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Thousands stranded in South Carolina after Hurricane Ian

Hurricane Ian batters Punta Gorda in Florida

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Hurricane Ian lashed parts of South Carolina leaving thousands of people stranded as they cried for help. A resurgent Ian swept ashore at 2:05 p.m. (1805 GMT) near Georgetown, a waterfront town about 60 miles (97 km) north of the historic city of Charleston, packing maximum sustained wind speeds of 85 mph (140 kph) as a Category 1 hurricane, the US National Hurricane Center (NHC) said.

Roads were flooded with water and encumbered by trees while a number of piers were damaged as the storm left more than 400,000 homes and businesses in the Carolinas without power, according to the tracking website

Ian, now classified as a post-tropical cyclone, will bring heavy rain and potential flash flooding to parts of North and South Carolina, Virginia and West Virginia until at least Saturday morning as it weakens, the NHC said.

The storm struck Florida’s Gulf Coast on Wednesday as one of the most powerful storms ever to hit the US. mainland and then cut a destructive path across the state, transforming beach towns into disaster areas with catastrophic flooding and winds.

For 29-year-old Gage Long, it was a shock as he saw 47ft motor yacht came crashing through the narrow road at his apartment complex in Fort Myers, reported The Telegraph.

Below him, on the ground floor, his elderly neighbour Brenda Brennan was trapped.

Mr Long told The Telegraph: “911 couldn’t come out. I had to get down and help her,”

It was not a straightforward operation.

He continued: “The water was murky, you couldn’t see what was in it,” he said, pointing down to the snapped wood and twisted metal on the ground – visible now the water had receded.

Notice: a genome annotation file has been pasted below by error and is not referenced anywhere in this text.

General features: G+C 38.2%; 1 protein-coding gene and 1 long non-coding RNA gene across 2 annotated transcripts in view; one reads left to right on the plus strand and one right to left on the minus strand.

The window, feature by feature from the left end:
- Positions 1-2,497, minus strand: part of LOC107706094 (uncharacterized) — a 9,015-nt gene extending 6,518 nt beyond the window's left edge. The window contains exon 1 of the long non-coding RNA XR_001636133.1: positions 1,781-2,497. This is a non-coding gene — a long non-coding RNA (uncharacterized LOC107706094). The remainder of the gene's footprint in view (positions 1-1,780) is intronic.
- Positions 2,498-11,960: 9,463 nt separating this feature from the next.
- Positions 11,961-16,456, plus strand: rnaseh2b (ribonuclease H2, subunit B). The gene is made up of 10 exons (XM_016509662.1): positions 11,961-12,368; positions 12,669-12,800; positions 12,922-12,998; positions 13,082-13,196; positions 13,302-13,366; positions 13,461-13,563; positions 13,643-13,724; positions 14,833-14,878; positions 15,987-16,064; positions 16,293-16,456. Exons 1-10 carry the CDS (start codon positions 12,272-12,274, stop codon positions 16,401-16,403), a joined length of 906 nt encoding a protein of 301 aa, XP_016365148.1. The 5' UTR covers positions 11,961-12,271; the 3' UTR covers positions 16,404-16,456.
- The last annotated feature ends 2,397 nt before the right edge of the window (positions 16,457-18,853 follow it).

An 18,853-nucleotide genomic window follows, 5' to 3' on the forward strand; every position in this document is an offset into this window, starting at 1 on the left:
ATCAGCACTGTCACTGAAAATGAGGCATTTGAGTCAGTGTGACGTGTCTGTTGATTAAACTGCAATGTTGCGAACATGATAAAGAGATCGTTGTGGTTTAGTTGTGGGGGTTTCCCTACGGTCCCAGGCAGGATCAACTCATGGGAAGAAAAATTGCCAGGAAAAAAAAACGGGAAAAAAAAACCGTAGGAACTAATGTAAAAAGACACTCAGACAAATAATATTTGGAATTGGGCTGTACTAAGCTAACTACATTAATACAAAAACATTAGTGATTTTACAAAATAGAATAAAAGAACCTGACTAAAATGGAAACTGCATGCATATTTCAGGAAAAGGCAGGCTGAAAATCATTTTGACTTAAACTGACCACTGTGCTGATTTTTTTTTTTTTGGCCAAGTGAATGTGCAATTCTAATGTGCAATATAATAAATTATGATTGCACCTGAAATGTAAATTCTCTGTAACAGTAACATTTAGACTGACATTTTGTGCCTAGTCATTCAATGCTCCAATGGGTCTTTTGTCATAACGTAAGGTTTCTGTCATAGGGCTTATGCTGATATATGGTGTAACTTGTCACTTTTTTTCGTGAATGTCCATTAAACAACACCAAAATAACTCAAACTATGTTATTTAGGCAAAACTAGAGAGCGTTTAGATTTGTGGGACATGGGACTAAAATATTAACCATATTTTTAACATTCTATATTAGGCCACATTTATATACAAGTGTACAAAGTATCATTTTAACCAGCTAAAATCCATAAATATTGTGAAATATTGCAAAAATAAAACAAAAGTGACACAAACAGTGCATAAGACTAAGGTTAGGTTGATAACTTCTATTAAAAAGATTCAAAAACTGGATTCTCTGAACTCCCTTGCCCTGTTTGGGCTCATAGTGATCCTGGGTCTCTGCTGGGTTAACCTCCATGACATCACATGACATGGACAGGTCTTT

“We have bull sharks in the bay. There are gators all over this area.

“Then you’ve got live wires, gas leaks, sharp objects, floating vehicles and a huge boat right over you.

“The water is not where you want to be. But we had to get her out.”

Joe Biden has warned that it “could be the deadliest hurricane in Florida’s history”, adding, “the numbers are still unclear but we are hearing early reports of what may be a substantial loss of life.”

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Some 20,000 Floridians have been displaced and are staying in shelters. Many more are in hotels, with friends and family or left the state completely ahead of the incoming storm.

Kevin Anderson, the mayor of Fort Myers, which was the first place on the mainland to be hit by the 150mph winds, said: “It looks like a war zone.”

There have been reports of at least 21 deaths in Florida, Kevin Guthrie, director of the state’s Division of Emergency Management, said at a morning briefing.

He stressed that some of those reports remained unconfirmed.

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